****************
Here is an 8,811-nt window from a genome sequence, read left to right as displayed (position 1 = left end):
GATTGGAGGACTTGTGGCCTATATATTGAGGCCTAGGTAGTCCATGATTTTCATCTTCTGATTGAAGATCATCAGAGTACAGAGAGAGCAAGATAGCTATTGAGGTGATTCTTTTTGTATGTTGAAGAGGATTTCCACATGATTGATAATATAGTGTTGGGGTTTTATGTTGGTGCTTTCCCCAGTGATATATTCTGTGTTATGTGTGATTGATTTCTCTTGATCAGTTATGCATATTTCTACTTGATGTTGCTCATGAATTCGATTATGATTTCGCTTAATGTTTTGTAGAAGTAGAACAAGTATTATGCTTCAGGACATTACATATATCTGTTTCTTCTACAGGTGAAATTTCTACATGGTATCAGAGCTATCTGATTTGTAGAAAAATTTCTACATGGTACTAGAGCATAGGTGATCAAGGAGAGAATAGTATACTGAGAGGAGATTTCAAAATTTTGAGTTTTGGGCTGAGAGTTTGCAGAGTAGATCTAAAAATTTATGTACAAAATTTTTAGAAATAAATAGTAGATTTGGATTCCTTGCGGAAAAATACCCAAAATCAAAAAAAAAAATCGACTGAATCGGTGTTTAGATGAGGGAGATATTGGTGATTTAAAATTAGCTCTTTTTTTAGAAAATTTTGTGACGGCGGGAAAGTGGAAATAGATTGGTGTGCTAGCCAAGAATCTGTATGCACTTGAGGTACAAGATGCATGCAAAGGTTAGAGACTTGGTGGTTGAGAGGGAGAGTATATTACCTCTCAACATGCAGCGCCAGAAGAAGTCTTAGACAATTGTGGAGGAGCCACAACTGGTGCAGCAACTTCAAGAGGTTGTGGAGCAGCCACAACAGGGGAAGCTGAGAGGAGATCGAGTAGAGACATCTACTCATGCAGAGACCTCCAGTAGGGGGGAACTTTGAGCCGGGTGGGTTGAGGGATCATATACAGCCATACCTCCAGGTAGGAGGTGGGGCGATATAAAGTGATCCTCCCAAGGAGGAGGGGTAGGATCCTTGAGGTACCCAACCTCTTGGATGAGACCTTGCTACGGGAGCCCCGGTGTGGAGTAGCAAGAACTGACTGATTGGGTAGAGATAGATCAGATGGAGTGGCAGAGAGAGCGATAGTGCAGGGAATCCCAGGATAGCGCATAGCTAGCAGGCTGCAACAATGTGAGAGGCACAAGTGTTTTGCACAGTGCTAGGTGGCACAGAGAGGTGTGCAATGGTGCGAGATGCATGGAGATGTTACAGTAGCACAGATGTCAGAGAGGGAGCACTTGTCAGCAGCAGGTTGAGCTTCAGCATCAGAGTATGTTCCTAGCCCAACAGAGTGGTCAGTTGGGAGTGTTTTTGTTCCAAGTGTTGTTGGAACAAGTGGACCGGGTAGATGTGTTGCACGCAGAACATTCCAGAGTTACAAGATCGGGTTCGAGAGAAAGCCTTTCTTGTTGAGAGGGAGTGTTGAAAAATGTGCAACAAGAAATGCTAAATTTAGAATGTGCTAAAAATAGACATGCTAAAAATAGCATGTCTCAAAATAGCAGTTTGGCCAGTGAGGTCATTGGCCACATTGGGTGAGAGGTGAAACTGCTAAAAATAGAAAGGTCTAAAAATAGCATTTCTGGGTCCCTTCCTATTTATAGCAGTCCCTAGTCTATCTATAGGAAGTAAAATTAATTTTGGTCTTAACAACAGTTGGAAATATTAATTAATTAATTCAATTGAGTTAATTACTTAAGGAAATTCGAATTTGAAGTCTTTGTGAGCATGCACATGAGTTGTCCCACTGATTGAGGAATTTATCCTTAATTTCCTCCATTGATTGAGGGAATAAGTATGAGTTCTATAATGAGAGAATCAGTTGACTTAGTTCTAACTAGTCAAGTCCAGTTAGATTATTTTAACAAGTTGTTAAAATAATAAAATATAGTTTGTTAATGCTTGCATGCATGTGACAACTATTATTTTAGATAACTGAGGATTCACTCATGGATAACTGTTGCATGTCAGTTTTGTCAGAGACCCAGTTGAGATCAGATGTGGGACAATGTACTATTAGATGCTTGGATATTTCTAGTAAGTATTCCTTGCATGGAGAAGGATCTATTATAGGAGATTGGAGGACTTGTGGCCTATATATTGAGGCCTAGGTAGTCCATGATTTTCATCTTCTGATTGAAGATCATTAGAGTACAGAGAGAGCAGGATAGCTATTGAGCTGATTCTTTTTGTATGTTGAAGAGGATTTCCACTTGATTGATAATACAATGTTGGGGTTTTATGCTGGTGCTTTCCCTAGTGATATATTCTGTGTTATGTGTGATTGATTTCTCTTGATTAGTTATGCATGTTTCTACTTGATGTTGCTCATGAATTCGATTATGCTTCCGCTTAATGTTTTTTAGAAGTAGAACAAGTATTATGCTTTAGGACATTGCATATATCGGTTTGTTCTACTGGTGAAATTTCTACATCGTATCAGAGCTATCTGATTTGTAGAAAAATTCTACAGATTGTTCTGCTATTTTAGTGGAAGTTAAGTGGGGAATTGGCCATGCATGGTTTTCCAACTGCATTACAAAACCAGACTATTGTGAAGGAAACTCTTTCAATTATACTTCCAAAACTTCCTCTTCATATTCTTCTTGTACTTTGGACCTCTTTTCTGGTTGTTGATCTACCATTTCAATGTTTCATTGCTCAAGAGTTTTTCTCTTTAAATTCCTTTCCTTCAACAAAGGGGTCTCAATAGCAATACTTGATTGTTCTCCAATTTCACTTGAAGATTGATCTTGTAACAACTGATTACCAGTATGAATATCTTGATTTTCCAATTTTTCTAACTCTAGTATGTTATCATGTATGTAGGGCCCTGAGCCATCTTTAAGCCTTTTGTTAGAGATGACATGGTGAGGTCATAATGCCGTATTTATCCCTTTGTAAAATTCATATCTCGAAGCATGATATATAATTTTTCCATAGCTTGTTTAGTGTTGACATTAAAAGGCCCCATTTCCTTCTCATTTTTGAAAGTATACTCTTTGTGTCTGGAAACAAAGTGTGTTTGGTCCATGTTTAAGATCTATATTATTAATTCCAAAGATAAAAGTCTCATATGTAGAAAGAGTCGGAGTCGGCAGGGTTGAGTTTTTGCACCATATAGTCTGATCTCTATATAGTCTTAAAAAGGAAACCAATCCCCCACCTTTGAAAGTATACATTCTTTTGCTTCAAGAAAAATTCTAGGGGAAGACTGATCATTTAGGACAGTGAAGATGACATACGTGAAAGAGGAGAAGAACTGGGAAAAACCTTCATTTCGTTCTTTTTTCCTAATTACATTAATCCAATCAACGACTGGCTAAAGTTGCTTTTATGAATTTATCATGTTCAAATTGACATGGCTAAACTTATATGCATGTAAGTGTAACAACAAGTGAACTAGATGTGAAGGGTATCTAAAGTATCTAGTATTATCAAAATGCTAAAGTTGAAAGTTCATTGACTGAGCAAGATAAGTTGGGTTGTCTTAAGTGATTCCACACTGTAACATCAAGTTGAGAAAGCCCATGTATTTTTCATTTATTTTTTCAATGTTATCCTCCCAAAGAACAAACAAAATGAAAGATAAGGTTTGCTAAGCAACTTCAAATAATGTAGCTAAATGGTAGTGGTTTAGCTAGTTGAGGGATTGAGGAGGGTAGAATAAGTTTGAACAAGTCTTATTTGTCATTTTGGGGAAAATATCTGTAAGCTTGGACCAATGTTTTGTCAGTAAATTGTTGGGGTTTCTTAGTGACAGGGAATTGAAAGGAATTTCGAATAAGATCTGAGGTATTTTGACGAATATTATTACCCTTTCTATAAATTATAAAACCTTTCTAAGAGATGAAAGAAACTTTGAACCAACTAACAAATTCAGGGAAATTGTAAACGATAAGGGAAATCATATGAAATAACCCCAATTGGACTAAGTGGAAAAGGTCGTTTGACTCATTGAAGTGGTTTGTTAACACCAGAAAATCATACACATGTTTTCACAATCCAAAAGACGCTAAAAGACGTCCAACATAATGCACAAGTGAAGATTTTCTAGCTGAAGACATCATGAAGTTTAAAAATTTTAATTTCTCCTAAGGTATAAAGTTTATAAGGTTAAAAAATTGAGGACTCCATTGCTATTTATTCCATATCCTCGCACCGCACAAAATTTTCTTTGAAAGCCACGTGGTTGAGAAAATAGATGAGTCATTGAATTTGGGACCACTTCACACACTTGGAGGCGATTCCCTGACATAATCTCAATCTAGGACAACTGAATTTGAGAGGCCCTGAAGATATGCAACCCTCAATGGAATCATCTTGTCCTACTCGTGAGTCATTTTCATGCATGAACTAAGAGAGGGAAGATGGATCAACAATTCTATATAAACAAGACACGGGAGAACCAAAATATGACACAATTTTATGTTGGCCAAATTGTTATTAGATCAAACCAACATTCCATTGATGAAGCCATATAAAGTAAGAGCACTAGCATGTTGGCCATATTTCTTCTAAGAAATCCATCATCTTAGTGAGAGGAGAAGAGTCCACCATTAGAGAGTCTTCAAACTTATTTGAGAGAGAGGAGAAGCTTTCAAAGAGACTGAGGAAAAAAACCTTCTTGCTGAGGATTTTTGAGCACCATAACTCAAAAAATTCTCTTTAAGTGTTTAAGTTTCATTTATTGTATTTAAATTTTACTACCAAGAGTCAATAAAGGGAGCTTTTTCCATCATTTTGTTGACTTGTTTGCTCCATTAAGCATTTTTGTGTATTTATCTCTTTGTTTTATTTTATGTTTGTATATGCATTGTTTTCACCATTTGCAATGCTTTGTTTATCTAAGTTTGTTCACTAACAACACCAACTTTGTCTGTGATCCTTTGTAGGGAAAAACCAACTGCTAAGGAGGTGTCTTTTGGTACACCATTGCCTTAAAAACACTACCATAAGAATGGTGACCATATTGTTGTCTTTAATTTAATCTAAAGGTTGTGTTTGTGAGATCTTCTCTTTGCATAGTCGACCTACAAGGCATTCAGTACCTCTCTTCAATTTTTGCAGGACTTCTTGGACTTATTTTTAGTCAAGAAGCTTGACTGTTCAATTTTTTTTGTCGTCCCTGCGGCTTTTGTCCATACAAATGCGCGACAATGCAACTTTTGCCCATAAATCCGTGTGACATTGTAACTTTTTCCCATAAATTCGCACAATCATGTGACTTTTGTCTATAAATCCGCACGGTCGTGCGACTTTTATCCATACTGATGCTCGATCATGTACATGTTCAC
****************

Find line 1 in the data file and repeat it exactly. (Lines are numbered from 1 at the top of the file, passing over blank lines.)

Here is an 8,811-nt window from a genome sequence, read left to right as displayed (position 1 = left end):